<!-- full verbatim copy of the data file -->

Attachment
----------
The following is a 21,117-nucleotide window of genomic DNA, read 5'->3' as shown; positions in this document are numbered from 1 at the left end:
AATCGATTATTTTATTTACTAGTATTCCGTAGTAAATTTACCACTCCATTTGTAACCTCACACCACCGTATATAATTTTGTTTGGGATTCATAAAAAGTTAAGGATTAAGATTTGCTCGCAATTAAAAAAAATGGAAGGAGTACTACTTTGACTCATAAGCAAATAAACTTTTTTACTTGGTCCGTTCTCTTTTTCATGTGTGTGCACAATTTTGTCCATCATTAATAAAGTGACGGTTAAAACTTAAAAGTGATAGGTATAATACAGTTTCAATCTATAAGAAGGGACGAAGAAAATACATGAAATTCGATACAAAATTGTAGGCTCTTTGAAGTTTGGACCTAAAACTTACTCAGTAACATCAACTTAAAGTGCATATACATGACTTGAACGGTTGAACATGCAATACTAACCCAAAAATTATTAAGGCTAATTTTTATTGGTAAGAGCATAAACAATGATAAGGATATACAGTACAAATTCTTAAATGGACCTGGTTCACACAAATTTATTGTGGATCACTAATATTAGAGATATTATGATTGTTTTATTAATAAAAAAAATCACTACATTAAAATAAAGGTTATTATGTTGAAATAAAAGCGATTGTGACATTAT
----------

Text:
The following is a 21,117-nucleotide window of genomic DNA, read 5'->3' as shown; positions in this document are numbered from 1 at the left end:
AATCGATTATTTTATTTACTAGTATTCCGTAGTAAATTTACCACTCCATTTGTAACCTCACACCACCGTATATAATTTTGTTTGGGATTCATAAAAAGTTAAGGATTAAGATTTGCTCGCAATTAAAAAAAATGGAAGGAGTACTACTTTGACTCATAAGCAAATAAACTTTTTTACTTGGTCCGTTCTCTTTTTCATGTGTGTGCACAATTTTGTCCATCATTAATAAAGTGACGGTTAAAACTTAAAAGTGATAGGTATAATACAGTTTCAATCTATAAGAAGGGACGAAGAAAATACATGAAATTCGATACAAAATTGTAGGCTCTTTGAAGTTTGGACCTAAAACTTACTCAGTAACATCAACTTAAAGTGCATATACATGACTTGAACGGTTGAACATGCAATACTAACCCAAAAATTATTAAGGCTAATTTTTATTGGTAAGAGCATAAACAATGATAAGGATATACAGTACAAATTCTTAAATGGACCTGGTTCACACAAATTTATTGTGGATCACTAATATTAGAGATATTATGATTGTTTTATTAATAAAAAAAATCACTACATTAAAATAAAGGTTATTATGTTGAAATAAAAGCGATTGTGACATTAT